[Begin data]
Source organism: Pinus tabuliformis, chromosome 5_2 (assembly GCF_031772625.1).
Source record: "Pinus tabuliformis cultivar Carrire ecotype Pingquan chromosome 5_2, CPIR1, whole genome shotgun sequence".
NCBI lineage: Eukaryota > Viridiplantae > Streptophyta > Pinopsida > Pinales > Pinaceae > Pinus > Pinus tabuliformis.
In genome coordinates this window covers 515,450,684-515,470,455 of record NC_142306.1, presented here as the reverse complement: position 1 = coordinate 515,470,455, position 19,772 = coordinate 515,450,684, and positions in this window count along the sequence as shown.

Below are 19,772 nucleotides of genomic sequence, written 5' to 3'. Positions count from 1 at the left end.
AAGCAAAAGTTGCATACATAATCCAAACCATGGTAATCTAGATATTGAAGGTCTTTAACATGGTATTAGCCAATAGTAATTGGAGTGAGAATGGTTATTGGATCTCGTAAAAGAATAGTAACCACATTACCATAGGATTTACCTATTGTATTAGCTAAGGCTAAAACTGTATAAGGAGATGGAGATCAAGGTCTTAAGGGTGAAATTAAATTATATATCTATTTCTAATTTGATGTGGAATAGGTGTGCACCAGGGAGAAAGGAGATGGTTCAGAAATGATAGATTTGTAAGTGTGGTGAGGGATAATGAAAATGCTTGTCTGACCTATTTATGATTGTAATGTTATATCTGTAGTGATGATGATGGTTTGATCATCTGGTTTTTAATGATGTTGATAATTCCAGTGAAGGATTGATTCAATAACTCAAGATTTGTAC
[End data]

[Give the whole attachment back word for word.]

Source organism: Pinus tabuliformis, chromosome 5_2 (assembly GCF_031772625.1).
Source record: "Pinus tabuliformis cultivar Carrire ecotype Pingquan chromosome 5_2, CPIR1, whole genome shotgun sequence".
NCBI lineage: Eukaryota > Viridiplantae > Streptophyta > Pinopsida > Pinales > Pinaceae > Pinus > Pinus tabuliformis.
In genome coordinates this window covers 515,450,684-515,470,455 of record NC_142306.1, presented here as the reverse complement: position 1 = coordinate 515,470,455, position 19,772 = coordinate 515,450,684, and positions in this window count along the sequence as shown.

Below are 19,772 nucleotides of genomic sequence, written 5' to 3'. Positions count from 1 at the left end.
AAGCAAAAGTTGCATACATAATCCAAACCATGGTAATCTAGATATTGAAGGTCTTTAACATGGTATTAGCCAATAGTAATTGGAGTGAGAATGGTTATTGGATCTCGTAAAAGAATAGTAACCACATTACCATAGGATTTACCTATTGTATTAGCTAAGGCTAAAACTGTATAAGGAGATGGAGATCAAGGTCTTAAGGGTGAAATTAAATTATATATCTATTTCTAATTTGATGTGGAATAGGTGTGCACCAGGGAGAAAGGAGATGGTTCAGAAATGATAGATTTGTAAGTGTGGTGAGGGATAATGAAAATGCTTGTCTGACCTATTTATGATTGTAATGTTATATCTGTAGTGATGATGATGGTTTGATCATCTGGTTTTTAATGATGTTGATAATTCCAGTGAAGGATTGATTCAATAACTCAAGATTTGTAC